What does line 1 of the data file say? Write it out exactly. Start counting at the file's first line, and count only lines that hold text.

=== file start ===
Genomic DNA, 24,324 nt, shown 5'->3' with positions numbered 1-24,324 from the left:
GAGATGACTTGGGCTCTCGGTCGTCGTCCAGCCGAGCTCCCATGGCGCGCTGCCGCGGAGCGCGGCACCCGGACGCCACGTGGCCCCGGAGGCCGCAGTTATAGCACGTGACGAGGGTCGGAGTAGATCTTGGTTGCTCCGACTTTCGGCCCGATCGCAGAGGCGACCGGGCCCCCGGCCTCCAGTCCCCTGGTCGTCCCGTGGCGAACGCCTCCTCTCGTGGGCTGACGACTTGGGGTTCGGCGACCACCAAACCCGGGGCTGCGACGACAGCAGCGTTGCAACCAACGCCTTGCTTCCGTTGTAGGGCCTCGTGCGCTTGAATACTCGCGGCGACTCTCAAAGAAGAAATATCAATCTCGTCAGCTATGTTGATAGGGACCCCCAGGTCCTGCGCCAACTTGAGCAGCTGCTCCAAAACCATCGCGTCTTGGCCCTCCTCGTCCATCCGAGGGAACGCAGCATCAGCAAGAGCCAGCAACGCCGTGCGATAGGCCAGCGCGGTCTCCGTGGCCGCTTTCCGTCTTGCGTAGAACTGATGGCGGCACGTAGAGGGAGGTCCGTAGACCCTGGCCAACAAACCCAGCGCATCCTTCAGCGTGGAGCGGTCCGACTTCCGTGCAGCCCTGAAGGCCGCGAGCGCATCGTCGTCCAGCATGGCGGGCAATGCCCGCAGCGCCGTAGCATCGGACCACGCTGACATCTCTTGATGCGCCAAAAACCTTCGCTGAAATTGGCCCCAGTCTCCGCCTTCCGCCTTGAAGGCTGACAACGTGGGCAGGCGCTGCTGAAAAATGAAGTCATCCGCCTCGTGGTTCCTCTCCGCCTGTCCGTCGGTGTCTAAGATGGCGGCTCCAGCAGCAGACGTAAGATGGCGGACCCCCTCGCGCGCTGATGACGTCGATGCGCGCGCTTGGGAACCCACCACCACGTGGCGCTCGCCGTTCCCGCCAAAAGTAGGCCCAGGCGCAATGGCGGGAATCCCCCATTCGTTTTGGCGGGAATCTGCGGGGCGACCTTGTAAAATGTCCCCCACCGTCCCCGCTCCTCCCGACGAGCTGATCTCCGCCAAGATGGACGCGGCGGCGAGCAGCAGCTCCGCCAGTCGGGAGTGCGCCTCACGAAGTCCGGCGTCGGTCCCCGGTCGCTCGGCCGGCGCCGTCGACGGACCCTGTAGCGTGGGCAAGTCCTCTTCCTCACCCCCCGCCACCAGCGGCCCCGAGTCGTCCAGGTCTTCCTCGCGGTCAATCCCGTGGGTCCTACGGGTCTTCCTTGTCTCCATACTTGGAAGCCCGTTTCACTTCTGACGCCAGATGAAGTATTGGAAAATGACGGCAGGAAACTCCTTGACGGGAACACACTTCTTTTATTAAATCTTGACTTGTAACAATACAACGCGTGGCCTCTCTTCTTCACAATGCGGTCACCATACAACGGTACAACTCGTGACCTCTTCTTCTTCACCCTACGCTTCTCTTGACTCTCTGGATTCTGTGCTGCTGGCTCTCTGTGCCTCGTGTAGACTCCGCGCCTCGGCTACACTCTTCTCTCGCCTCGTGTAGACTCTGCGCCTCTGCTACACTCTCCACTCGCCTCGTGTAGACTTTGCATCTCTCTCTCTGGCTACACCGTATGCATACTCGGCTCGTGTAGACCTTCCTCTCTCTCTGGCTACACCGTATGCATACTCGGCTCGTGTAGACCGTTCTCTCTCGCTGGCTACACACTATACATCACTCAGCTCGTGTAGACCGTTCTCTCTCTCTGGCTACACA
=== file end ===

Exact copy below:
Genomic DNA, 24,324 nt, shown 5'->3' with positions numbered 1-24,324 from the left: